When it was ESPN.com's turn, we asked him about Federer's personality, and fan speculation about the competitiveness of their three-match series in Asia last year. Here is a lightly edited transcript of the exchange:
Bonnie D. Ford: I was curious that you would say [Federer] is a jokester or prankster, etcetera. You're right, that's not a side of him we see. And the rap that he is sort of boring or not the most compelling personality, that's certainly something you're familiar with. Did you encourage him or do you think that he should kind of try to show that side of himself more to the tennis public and the public at large?
Pete Sampras: Not if he doesn't want to -- you have to understand, it is hard to do both. It is hard to be this sort of jokester, prankster, charismatic sort of personality and be the best player in the world. It's very hard to do. It's something that, you know, what he's doing and how he's doing it, I respect. Every media person, every fan has a different sort of athlete. He's sort of my guy. He's not brash, he's not abrasive, he lets his racket do his talking. I don't think that's a negative. I think if anything that's positive. And so to hear someone say he's boring is: I'm so tired of hearing that s--- it's nauseating. So just respect what he's doing.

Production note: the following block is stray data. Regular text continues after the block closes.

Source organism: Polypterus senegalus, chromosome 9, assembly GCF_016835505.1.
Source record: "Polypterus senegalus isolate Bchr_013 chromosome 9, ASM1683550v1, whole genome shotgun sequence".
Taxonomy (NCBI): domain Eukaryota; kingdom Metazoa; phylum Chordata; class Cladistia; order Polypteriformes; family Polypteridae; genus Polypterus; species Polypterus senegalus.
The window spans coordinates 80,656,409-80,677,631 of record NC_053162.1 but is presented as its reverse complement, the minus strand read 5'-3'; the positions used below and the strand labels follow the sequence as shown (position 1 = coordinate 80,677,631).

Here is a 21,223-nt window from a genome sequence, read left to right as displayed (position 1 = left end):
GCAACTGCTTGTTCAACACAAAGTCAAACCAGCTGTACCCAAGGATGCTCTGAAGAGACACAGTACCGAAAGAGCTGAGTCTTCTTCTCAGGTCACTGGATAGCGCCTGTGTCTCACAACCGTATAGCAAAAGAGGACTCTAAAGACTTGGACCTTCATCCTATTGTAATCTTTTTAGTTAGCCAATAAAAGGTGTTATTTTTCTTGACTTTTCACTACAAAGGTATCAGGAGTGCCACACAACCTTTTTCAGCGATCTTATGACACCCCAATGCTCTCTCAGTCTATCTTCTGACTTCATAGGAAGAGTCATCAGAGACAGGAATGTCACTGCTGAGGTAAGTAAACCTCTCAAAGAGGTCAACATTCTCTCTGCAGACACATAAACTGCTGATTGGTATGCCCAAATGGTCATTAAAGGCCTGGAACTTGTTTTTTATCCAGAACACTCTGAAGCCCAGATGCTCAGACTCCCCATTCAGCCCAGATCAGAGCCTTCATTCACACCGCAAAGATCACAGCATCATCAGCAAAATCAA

Q: And last, there was a whole round of speculation on the Internet after your series in Asia that you guys sort of had a prearranged (at least kind of) attitude, about we gotta keep this balanced. If Roger wins the first two, Pete's gotta win the third.